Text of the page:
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The benefits of a rubber timing belt.

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Dear Tom and Ray:


I notice that a lot of new cars are now coming out with rubber timing belts instead of metal timing chains. These rubber belts have to be changed periodically at no small expense. Other than ripping off the consumer, is there any valid reason for this change to rubber belts?
Paul

RAY: Sure there are. For many years, metal timing chains worked fine. Except for the fact that they were noisy and expensive to repair when they did break, no one ever complained about them. They did what they were supposed to and generally lasted about 100,000 miles.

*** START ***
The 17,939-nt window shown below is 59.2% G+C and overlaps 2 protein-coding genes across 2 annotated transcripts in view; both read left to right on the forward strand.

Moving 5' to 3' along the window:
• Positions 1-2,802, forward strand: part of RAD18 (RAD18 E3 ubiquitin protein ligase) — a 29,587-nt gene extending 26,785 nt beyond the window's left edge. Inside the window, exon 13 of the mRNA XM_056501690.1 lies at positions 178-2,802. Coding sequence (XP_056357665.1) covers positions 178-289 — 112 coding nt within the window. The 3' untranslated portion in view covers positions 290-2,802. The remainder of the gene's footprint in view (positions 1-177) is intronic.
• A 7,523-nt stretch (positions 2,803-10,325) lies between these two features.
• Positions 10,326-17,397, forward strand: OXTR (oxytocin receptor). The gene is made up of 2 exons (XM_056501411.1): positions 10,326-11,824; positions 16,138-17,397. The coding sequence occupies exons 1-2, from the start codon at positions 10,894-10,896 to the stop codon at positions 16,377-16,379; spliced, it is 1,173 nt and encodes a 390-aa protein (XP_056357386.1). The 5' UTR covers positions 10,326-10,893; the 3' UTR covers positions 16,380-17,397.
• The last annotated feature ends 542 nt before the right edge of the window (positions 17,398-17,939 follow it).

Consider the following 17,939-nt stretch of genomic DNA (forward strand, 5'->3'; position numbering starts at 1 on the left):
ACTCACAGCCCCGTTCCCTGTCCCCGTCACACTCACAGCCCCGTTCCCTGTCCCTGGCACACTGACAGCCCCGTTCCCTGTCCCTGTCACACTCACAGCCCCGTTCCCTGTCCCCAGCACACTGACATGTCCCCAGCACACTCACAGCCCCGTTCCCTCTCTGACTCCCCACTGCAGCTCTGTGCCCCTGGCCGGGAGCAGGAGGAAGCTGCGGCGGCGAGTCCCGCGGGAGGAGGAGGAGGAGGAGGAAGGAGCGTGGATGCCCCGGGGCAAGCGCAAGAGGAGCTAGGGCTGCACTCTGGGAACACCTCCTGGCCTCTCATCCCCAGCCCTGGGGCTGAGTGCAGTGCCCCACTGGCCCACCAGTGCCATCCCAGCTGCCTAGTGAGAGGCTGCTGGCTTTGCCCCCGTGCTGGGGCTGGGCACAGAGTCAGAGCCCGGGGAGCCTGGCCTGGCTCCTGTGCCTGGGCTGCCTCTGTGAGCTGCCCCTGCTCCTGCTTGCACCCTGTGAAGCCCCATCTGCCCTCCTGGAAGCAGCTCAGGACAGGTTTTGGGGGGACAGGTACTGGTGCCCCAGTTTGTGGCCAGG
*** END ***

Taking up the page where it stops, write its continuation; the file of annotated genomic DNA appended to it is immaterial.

TOM: But then came overhead cam engines. When the cam shaft is on top of the engine instead of in it's traditional place--in the middle--the chain has to be much, much longer. That makes it even noisier, and even more likely to break or wear out.

RAY: So along with overhead cam engines came rubber timing belts. Even over longer lengths, rubber belts are quieter, lighter, and cheaper. Since they don't need constant lubrication like timing chains, they can be housed outside of the engine like the fan belt or alternator belt. That makes the engines simpler and easier to service.

TOM: And besides, changing a timing belt is not that great an expense, and it's usually done only once in a car's lifetime. Depending on the car, it costs between 150 and 300 dollars, and most manufacturers recommend changing it at 60,000 miles. So if you're lucky enough to still own your car at 120,000, you spend a couple of hundred bucks and do it again.

TOM: This is progress, Paul. You have to change with the times. When the apparel industry went from metal chains to leather belts to hold pants up, people moaned about durability too. But that turned out to be a pretty good move in the long run, didn't it?
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